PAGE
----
Keller briefs the House at legislative breakfast | News, Sports, Jobs
Energy independence, hyperinflation, workforce development, seawall, and Williamsport Regional Airport’s continued search for a commercial carrier so it can reopen.
These were among the hot local topics discussed by U.S. Representative Fred Keller, R-Kreamer, on Tuesday during his visit with members of the Williamsport-Lycoming Chamber of Commerce at the Chamber Legislative Breakfast at the Williamsport Country Club. .
Offering a searing critique of President Joe Biden’s administration on most issues, Keller focused on national energy policy, explaining how the state’s abundance of oil and natural gas must be unleashed to reverse a sliding scale in terms of the nation’s rebound from the COVID pandemic.
Lycoming County Commissioners Scott Metzger and Tony Mussare, as well as State Rep. Joe Hamm of R-Hepburn Township, paid close attention to his remarks.
Travel to West Texas
Keller discussed his recent tour with the Western Congressional Caucus of various oil and natural gas drilling sites in West Texas’ Permian Basin, comparing the efforts of producers there to the once-dominant Marcellus industry. Shale in Pennsylvania.
“You know, every day Pennsylvania’s 12th congressional district (15 counties) produces up to 10% of the country’s dry natural gas,” he said.
Freeing up US energy, lowering energy prices, controlling inflation and building a stronger workforce are other points he discussed.
American energy is key to fighting inflation, but when the White House discusses leases, the problem is that these landowners need permits and the industry is over-regulated.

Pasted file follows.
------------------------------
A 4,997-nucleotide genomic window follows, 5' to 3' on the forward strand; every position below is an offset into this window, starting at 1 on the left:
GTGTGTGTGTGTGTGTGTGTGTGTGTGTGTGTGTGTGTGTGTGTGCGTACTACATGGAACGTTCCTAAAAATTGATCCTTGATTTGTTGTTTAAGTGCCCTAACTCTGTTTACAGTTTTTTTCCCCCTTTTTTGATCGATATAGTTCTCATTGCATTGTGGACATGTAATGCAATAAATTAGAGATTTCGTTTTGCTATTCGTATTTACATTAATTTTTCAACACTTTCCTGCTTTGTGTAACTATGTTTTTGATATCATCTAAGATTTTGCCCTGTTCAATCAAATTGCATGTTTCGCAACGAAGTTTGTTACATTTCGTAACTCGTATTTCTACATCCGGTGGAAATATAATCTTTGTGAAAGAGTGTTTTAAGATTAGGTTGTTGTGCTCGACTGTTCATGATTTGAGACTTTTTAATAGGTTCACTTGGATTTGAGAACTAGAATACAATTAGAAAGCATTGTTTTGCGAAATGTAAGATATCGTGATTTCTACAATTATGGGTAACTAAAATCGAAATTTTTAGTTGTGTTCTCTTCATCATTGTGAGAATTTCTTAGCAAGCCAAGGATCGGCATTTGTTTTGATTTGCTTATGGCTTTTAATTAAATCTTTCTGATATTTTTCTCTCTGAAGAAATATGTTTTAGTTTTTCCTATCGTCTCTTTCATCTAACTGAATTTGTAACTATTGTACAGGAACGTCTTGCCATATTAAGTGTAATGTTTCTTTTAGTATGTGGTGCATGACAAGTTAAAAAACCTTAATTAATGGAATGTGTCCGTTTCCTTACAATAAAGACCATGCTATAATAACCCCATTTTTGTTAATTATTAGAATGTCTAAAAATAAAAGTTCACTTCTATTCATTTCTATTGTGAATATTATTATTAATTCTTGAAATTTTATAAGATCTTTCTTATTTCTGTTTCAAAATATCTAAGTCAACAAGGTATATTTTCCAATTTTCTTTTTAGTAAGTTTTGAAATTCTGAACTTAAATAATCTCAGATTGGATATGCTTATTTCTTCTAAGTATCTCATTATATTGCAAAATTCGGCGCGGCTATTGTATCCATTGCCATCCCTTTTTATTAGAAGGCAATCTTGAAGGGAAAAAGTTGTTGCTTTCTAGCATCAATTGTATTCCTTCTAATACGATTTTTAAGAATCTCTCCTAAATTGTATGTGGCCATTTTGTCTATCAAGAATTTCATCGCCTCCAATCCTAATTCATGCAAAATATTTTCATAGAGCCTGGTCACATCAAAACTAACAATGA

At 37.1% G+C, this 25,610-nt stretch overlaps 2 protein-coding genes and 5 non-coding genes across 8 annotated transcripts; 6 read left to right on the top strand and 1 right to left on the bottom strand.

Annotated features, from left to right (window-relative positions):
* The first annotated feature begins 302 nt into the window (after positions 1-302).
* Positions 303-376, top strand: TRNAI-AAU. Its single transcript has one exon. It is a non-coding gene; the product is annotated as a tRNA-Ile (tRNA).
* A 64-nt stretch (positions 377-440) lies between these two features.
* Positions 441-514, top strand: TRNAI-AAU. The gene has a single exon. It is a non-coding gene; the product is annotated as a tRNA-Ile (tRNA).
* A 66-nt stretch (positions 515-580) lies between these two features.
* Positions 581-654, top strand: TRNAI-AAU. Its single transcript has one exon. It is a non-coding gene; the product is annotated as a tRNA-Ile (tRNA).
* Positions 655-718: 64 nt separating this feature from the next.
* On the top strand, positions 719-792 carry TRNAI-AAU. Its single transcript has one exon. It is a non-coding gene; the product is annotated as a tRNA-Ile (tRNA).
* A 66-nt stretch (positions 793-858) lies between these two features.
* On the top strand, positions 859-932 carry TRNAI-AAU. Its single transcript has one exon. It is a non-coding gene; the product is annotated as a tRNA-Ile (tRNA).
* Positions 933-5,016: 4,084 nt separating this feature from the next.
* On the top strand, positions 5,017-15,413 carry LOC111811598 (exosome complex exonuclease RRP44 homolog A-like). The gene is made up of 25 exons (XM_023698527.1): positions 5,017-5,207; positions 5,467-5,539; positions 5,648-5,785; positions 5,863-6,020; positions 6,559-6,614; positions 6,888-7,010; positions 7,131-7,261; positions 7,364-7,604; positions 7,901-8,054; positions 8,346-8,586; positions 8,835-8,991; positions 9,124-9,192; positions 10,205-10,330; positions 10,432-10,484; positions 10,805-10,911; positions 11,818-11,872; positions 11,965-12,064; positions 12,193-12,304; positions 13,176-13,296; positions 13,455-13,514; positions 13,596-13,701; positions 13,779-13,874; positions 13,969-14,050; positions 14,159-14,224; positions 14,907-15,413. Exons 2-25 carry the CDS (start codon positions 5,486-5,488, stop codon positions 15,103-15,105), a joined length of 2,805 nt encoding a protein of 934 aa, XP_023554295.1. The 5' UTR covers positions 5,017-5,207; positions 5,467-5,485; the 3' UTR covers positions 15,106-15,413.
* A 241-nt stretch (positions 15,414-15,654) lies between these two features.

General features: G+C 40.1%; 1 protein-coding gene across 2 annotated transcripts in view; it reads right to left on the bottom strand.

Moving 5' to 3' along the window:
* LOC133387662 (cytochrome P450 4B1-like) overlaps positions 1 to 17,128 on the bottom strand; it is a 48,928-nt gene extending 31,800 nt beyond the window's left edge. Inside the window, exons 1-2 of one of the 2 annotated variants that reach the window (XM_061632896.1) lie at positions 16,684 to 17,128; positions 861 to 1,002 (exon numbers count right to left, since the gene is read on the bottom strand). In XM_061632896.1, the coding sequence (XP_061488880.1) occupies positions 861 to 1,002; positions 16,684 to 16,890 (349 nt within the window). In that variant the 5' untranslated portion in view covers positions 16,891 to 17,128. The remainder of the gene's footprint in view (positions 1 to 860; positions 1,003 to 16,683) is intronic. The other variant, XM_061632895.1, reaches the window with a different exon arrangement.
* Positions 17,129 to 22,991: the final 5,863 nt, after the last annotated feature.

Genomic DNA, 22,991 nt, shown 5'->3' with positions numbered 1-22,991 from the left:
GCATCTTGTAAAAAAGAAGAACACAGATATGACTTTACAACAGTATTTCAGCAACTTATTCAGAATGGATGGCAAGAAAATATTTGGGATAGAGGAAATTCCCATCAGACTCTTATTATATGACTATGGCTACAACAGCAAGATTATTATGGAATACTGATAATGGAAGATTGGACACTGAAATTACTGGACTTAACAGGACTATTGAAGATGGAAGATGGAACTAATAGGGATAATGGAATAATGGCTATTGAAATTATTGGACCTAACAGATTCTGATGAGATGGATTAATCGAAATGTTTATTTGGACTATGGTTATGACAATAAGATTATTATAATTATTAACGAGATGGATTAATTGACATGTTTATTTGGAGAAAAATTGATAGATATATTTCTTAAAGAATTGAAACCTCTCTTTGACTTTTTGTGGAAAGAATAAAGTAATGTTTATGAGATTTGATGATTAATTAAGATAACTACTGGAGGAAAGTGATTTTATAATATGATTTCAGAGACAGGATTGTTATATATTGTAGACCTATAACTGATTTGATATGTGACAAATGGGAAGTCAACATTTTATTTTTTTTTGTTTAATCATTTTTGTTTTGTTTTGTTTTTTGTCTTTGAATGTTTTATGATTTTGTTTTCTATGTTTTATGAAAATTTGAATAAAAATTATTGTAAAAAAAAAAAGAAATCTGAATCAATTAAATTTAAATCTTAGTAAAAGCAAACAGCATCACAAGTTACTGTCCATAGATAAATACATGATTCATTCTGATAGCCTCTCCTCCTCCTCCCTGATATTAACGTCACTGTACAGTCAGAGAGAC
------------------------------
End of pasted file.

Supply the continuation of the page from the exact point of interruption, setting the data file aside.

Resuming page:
Overregulation is not how “you operate your business”, he said.
“We must rebuild America’s energy dominance by lifting the federal freeze on new oil and gas projects, accelerating pipeline approvals, and establishing a regulatory environment where domestic producers can thrive,” he said.
“Nothing in America can be produced without energy, and it should – and must be – American energy,” Keller also said recently in an opinion piece.
He told chamber members how the visit provided producers with insight into some of the cutting-edge solutions they are implementing to reduce carbon emissions and market America’s energy in a cleaner, more efficient way.
He met with representatives of Glenn O. Hawbaker on a table in the room, discussing the high cost of diesel fuel and the energy policy that is hurting the company’s bottom line.
Education and labor
Keller emphasized the importance of the Skills Enhancement, Improved Learning, and Livelihoods (SKILLS) Act. This legislation connects people who have been laid off during the pandemic to career opportunities in high-demand fields such as long-term care, transportation, energy and other essential industries experiencing labor shortages. ‘work.
Likewise, Keller discussed the Connecting Higher Opportunities In College Education (CHOICE) Act. This bill helps more students in short-term vocational programs (150 hours of instructional clock over a period of eight weeks or more), including vocational, on-the-job, and skills-based options. other workforce readiness options.
Keller said the federal government was spending at a rate that would lead to a budget deficit of $45 trillion in 2032.